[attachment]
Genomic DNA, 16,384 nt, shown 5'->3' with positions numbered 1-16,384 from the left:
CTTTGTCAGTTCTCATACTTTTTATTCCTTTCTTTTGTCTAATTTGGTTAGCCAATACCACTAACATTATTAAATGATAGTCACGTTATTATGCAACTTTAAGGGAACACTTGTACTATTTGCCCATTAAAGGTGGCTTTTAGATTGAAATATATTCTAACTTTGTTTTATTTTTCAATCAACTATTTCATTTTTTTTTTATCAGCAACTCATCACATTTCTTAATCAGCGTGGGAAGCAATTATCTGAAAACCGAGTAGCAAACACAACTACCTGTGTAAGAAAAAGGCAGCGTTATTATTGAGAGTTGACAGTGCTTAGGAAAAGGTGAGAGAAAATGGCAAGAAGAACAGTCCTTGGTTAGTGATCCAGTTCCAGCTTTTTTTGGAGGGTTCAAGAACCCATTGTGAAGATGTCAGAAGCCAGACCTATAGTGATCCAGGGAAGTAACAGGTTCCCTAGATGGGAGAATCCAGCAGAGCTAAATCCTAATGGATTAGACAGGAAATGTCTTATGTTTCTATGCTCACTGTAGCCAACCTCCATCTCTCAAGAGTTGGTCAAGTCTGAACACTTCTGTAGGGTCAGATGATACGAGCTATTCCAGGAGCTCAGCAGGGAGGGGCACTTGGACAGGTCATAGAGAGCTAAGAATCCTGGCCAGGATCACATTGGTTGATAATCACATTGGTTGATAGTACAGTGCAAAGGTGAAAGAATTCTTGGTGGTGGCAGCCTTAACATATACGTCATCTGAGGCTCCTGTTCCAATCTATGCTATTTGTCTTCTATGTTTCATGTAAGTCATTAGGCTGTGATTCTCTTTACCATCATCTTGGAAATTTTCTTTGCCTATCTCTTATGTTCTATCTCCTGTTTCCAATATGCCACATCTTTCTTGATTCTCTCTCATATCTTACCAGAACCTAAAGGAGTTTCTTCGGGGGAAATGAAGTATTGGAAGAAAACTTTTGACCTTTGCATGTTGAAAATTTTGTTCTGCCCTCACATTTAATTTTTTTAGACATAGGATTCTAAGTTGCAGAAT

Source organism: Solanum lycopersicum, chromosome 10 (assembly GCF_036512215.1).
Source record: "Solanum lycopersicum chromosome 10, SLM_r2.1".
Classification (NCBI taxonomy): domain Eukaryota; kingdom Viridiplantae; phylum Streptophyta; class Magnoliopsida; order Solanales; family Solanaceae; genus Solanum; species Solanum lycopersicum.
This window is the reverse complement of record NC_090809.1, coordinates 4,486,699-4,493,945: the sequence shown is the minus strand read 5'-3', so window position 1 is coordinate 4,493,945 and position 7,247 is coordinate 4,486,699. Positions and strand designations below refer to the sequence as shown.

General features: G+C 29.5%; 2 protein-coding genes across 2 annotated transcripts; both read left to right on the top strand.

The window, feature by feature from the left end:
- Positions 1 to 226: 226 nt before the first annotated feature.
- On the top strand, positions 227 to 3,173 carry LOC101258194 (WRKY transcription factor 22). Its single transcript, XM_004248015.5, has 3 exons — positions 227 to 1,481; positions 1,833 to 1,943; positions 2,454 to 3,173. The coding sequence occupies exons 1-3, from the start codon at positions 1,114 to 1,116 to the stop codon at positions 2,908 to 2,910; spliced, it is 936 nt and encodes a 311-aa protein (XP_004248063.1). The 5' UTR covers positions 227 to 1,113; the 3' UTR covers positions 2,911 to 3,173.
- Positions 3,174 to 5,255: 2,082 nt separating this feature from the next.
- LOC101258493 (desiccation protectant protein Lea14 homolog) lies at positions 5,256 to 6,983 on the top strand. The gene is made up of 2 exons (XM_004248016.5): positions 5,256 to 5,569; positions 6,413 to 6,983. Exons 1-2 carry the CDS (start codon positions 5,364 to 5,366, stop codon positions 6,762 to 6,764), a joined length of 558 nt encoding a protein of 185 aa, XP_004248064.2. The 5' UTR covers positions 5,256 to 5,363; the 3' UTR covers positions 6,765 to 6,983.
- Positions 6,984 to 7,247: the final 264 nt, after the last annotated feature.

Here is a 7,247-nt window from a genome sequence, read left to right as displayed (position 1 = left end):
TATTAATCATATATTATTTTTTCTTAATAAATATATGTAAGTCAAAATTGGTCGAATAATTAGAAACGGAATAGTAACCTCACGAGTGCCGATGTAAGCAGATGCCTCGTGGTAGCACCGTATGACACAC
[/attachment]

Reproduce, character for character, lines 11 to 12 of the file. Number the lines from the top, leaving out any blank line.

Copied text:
- Positions 3,174 to 5,255: 2,082 nt separating this feature from the next.
- LOC101258493 (desiccation protectant protein Lea14 homolog) lies at positions 5,256 to 6,983 on the top strand. The gene is made up of 2 exons (XM_004248016.5): positions 5,256 to 5,569; positions 6,413 to 6,983. Exons 1-2 carry the CDS (start codon positions 5,364 to 5,366, stop codon positions 6,762 to 6,764), a joined length of 558 nt encoding a protein of 185 aa, XP_004248064.2. The 5' UTR covers positions 5,256 to 5,363; the 3' UTR covers positions 6,765 to 6,983.